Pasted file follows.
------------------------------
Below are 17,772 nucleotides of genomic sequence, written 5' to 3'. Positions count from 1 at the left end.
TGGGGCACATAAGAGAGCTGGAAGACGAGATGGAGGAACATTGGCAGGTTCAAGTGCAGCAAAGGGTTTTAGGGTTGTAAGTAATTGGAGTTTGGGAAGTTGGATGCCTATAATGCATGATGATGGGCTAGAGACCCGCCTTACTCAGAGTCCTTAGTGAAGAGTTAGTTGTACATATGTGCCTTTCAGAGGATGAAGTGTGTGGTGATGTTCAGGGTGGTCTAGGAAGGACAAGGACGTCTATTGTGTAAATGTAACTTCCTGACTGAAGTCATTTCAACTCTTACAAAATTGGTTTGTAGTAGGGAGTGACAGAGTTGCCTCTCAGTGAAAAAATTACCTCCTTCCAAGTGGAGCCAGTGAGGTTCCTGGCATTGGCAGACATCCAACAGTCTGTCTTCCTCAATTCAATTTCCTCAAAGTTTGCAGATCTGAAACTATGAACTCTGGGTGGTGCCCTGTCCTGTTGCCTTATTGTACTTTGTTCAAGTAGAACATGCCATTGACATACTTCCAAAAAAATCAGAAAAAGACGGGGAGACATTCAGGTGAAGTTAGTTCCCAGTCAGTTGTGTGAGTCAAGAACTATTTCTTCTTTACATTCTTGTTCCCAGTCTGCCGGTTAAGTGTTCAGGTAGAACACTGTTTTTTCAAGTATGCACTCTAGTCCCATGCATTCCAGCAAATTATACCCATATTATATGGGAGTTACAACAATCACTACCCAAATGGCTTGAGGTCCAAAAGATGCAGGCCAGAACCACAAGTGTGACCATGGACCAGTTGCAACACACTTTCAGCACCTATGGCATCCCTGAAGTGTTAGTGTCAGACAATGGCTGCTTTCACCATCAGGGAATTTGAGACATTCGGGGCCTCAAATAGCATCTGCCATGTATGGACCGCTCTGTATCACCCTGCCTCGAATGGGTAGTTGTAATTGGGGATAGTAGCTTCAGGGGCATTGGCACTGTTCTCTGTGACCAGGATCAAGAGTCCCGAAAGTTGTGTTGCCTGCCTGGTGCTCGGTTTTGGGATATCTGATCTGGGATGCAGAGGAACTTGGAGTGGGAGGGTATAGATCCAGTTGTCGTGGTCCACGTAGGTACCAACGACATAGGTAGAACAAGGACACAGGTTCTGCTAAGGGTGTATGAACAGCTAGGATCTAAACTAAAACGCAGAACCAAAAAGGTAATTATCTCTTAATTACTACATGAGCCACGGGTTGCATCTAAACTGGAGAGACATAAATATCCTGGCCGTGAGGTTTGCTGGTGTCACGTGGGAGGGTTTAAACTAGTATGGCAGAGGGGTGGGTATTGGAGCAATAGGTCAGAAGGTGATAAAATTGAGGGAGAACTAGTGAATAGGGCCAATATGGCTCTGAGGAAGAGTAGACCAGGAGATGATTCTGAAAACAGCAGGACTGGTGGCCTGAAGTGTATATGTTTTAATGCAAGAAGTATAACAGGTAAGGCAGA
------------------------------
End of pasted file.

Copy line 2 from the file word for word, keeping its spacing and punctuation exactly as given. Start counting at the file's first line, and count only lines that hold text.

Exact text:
TGGGGCACATAAGAGAGCTGGAAGACGAGATGGAGGAACATTGGCAGGTTCAAGTGCAGCAAAGGGTTTTAGGGTTGTAAGTAATTGGAGTTTGGGAAGTTGGATGCCTATAATGCATGATGATGGGCTAGAGACCCGCCTTACTCAGAGTCCTTAGTGAAGAGTTAGTTGTACATATGTGCCTTTCAGAGGATGAAGTGTGTGGTGATGTTCAGGGTGGTCTAGGAAGGACAAGGACGTCTATTGTGTAAATGTAACTTCCTGACTGAAGTCATTTCAACTCTTACAAAATTGGTTTGTAGTAGGGAGTGACAGAGTTGCCTCTCAGTGAAAAAATTACCTCCTTCCAAGTGGAGCCAGTGAGGTTCCTGGCATTGGCAGACATCCAACAGTCTGTCTTCCTCAATTCAATTTCCTCAAAGTTTGCAGATCTGAAACTATGAACTCTGGGTGGTGCCCTGTCCTGTTGCCTTATTGTACTTTGTTCAAGTAGAACATGCCATTGACATACTTCCAAAAAAATCAGAAAAAGACGGGGAGACATTCAGGTGAAGTTAGTTCCCAGTCAGTTGTGTGAGTCAAGAACTATTTCTTCTTTACATTCTTGTTCCCAGTCTGCCGGTTAAGTGTTCAGGTAGAACACTGTTTTTTCAAGTATGCACTCTAGTCCCATGCATTCCAGCAAATTATACCCATATTATATGGGAGTTACAACAATCACTACCCAAATGGCTTGAGGTCCAAAAGATGCAGGCCAGAACCACAAGTGTGACCATGGACCAGTTGCAACACACTTTCAGCACCTATGGCATCCCTGAAGTGTTAGTGTCAGACAATGGCTGCTTTCACCATCAGGGAATTTGAGACATTCGGGGCCTCAAATAGCATCTGCCATGTATGGACCGCTCTGTATCACCCTGCCTCGAATGGGTAGTTGTAATTGGGGATAGTAGCTTCAGGGGCATTGGCACTGTTCTCTGTGACCAGGATCAAGAGTCCCGAAAGTTGTGTTGCCTGCCTGGTGCTCGGTTTTGGGATATCTGATCTGGGATGCAGAGGAACTTGGAGTGGGAGGGTATAGATCCAGTTGTCGTGGTCCACGTAGGTACCAACGACATAGGTAGAACAAGGACACAGGTTCTGCTAAGGGTGTATGAACAGCTAGGATCTAAACTAAAACGCAGAACCAAAAAGGTAATTATCTCTTAATTACTACATGAGCCACGGGTTGCATCTAAACTGGAGAGACATAAATATCCTGGCCGTGAGGTTTGCTGGTGTCACGTGGGAGGGTTTAAACTAGTATGGCAGAGGGGTGGGTATTGGAGCAATAGGTCAGAAGGTGATAAAATTGAGGGAGAACTAGTGAATAGGGCCAATATGGCTCTGAGGAAGAGTAGACCAGGAGATGATTCTGAAAACAGCAGGACTGGTGGCCTGAAGTGTATATGTTTTAATGCAAGAAGTATAACAGGTAAGGCAGA